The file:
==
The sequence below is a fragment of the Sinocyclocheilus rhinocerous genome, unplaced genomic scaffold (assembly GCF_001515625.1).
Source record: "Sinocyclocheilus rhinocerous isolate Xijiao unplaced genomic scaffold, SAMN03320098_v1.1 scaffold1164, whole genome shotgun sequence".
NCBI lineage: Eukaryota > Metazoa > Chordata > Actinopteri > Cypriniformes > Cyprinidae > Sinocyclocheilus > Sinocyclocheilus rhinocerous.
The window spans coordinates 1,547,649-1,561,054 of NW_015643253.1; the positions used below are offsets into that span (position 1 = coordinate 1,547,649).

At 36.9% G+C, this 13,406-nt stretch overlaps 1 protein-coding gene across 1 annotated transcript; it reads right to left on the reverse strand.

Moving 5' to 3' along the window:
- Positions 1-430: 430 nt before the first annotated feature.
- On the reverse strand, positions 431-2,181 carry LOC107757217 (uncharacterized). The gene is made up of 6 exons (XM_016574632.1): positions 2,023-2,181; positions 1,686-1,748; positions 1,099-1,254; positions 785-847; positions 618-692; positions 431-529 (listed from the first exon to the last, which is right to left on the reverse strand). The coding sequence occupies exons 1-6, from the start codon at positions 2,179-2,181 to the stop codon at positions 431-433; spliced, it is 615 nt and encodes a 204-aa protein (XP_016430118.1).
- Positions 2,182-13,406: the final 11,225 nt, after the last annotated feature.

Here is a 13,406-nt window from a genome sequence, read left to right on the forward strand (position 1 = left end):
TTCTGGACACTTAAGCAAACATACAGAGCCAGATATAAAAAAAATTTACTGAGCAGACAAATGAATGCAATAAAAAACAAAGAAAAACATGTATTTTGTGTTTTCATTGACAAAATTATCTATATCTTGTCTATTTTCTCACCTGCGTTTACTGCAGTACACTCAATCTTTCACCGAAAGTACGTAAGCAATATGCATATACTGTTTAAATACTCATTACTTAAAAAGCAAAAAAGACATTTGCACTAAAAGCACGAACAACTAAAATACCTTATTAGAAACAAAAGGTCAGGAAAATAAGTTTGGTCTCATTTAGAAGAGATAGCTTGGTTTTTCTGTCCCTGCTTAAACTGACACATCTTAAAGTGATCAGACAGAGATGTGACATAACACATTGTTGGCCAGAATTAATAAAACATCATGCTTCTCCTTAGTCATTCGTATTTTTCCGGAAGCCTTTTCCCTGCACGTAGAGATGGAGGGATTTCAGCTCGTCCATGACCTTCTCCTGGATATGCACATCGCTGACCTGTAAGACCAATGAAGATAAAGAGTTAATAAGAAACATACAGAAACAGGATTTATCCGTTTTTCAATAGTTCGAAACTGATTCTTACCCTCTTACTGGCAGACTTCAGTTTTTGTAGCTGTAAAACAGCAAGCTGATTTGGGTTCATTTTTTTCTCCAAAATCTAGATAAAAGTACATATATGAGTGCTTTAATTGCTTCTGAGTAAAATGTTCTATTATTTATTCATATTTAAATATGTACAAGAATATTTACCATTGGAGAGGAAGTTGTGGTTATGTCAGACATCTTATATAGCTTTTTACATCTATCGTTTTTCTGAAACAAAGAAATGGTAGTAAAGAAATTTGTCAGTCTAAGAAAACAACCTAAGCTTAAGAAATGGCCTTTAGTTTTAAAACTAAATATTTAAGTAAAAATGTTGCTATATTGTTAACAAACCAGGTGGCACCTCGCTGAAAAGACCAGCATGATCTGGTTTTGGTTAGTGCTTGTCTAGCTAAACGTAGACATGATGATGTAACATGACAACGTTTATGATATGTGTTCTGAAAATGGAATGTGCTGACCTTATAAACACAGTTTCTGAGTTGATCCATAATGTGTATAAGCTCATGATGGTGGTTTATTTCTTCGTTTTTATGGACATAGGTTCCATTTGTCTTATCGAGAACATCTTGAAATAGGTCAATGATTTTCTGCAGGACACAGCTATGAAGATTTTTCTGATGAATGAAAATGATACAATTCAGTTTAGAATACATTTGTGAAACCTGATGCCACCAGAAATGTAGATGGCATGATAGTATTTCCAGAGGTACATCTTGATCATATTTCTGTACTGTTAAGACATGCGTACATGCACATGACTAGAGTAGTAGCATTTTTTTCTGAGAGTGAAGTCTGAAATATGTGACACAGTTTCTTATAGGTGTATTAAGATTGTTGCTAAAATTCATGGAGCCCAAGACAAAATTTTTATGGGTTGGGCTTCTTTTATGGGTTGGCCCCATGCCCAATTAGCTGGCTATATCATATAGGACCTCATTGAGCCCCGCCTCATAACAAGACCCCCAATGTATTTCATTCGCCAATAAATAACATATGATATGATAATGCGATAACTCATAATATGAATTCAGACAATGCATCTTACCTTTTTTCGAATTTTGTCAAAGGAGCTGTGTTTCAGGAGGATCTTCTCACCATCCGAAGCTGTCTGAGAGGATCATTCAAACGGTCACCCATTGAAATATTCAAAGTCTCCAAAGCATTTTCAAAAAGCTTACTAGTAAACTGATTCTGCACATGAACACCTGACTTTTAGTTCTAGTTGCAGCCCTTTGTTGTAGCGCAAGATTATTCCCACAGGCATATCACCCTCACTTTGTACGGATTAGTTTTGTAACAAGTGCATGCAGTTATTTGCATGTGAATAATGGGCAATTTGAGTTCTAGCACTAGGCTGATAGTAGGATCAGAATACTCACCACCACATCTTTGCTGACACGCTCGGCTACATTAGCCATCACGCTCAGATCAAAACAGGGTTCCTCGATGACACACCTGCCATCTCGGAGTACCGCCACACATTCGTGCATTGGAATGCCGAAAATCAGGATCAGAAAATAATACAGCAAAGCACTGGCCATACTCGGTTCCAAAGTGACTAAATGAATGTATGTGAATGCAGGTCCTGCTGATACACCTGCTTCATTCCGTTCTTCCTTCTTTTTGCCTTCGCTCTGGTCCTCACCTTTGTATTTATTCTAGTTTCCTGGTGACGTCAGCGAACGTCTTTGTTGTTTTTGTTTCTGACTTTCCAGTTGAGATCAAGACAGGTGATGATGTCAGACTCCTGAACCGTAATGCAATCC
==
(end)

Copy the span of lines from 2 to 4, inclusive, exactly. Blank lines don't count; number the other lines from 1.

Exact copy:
Source record: "Sinocyclocheilus rhinocerous isolate Xijiao unplaced genomic scaffold, SAMN03320098_v1.1 scaffold1164, whole genome shotgun sequence".
NCBI lineage: Eukaryota > Metazoa > Chordata > Actinopteri > Cypriniformes > Cyprinidae > Sinocyclocheilus > Sinocyclocheilus rhinocerous.
The window spans coordinates 1,547,649-1,561,054 of NW_015643253.1; the positions used below are offsets into that span (position 1 = coordinate 1,547,649).